Finisterra at Firelight

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The latest project from Joyce Homes in master-planned Highlands Ranch, Colo., is in Firelight, an upscale subdivision of detached single-family homes with its own homeowners association.

May 01, 2004

 

In the Plan 5 model's kitchen, stainless steel fixtures and an oversize island with a cooktop meet retro cabinetry and an optional rustic floor made of wide planks of reclaimed, distressed oak.
Plan 4 is one of the six Finisterra designs that Joyce Homes first used at Firelight.
Vital Stats
Location: Highlands Ranch, Colo.

Builder: Joyce Homes

Developer: Shea Homes

Architect: Woodley Architectural Group

Community size: 1,900 homes (81 are Joyce's) on 505 acres

Pre-sales started: September 2002

Models opened: January 2003

Sales: 63 as of Feb. 29, 2004

Home type: single-family detached

Number of plans: 6

Square footages: 2,800 to 3,400; many optioned to 5,000

Price range: high $400,000s to low $500,000s

Buyer profile: primarily first and second move-up families
Wood, tile and stone textures collide for a visual treat in Plan 4's courtyard patio, accessed from a nook between the kitchen and great room. The courtyard lies between two turrets and a second-floor deck, which in many homes leads to an optional office-hobby-media room that buyers can add above the garage.
A wine-tasting room emerges from a staircase landing in the Plan 5 model. Stonework continues from the family room fireplace wall down the stairs to the basement, giving the illusion of a larger wine cellar. In another optical trick, the countertop, wine rack and false cabinet doors hide the back wall’s protruding cement foundation.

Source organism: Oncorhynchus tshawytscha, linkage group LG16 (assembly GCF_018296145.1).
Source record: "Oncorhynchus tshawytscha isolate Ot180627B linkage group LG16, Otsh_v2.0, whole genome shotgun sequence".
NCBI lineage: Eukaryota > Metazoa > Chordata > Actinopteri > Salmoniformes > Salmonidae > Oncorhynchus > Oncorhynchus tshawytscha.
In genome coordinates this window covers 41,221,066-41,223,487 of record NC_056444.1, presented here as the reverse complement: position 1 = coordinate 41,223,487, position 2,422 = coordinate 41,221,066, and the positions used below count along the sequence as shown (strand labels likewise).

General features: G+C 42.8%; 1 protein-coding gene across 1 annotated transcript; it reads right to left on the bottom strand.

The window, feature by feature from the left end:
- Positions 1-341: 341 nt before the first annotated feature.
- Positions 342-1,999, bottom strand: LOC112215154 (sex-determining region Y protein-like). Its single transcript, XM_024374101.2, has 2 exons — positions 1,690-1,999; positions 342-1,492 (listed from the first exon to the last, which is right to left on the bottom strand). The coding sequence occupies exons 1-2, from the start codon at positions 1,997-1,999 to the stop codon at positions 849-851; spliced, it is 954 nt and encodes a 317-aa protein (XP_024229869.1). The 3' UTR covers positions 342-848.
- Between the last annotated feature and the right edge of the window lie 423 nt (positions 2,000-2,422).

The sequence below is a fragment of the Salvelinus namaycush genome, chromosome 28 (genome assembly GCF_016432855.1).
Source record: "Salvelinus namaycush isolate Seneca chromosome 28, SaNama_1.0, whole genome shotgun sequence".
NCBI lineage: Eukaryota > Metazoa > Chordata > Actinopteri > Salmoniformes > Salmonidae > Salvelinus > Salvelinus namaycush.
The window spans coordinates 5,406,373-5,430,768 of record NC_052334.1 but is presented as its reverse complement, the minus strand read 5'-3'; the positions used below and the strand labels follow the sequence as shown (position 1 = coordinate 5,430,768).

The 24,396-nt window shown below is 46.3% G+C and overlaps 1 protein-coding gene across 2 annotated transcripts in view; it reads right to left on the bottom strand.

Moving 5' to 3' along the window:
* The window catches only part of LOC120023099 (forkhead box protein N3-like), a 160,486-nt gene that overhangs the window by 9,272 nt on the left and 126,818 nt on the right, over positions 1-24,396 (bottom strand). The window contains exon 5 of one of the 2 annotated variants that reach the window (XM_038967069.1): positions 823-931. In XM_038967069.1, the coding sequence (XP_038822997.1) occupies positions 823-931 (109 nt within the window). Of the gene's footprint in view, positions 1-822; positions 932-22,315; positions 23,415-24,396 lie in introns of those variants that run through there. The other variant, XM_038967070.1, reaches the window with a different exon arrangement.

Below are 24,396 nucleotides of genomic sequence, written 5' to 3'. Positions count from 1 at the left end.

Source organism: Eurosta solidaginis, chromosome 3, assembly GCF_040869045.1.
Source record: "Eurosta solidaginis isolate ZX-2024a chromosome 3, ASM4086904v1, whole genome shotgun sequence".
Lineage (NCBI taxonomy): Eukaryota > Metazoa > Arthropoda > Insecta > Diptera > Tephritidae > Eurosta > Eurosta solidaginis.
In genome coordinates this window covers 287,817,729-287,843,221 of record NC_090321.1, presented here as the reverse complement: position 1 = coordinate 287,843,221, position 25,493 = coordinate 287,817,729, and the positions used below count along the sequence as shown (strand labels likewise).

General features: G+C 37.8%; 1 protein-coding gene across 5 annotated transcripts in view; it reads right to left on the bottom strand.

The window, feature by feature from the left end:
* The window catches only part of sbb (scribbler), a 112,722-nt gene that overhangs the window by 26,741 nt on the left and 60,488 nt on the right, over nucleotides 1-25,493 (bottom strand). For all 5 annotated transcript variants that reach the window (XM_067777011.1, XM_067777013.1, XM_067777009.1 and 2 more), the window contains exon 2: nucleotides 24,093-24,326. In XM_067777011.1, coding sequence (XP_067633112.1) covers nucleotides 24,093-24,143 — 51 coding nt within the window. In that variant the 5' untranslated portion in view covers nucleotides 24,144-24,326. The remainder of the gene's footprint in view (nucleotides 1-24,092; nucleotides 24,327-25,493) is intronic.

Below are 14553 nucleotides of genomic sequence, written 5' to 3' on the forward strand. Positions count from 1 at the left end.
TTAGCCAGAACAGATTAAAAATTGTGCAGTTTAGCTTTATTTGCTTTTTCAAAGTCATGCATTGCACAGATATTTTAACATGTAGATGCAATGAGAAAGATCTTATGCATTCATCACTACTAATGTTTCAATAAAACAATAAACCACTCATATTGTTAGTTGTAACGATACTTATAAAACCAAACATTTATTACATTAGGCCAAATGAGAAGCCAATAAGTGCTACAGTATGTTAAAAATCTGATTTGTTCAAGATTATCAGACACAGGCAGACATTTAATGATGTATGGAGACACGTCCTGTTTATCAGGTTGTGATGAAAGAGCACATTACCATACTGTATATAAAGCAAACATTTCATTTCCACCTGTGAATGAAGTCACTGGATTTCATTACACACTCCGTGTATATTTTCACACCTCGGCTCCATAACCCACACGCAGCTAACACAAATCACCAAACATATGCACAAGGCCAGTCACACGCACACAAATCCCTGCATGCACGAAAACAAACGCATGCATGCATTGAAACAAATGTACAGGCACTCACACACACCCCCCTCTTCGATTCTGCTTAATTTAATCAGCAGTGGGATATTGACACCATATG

Ornate ceiling details, window arches, custom precast stone and distressed oak flooring add elegance to Plan 4's living room.
This master bath features a Roman tub with tiled surround, a separate walk-in shower, twin china lavatories and satin-finish plumbing and trim hardware. The room, which includes a walk-in closet, is accessed via a media/sitting room carved from the interior of a turret.

The latest project from Joyce Homes in master-planned Highlands Ranch, Colo., is in Firelight, an upscale subdivision of detached single-family homes with its own homeowners association. Joyce, the smallest-volume builder of the six at Firelight, is nearing completion on 81 homes there for Denver-area buyers.

Opportunities

Joyce's Firelight lots overlook an 8,200-acre open-space reserve. "Shea carved out great lots for us with great mountain views," says Joyce president Bob Woodley, referring to Highlands Ranch developer Shea Homes.

The builder's market niche - semicustom homes for move-up buyers - presented another opportunity. Woodley reasoned that among the 90,000 residents of Highlands Ranch's 36,700 homes (by Shea's estimate), there had to be upwardly mobile families who wanted more home without changing school systems. "There was pent-up demand at Highlands Ranch and not a lot of move-up opportunities," says Mike Woodley, Bob's brother, who designed the Finisterra collection of homes, which debuted at Firelight.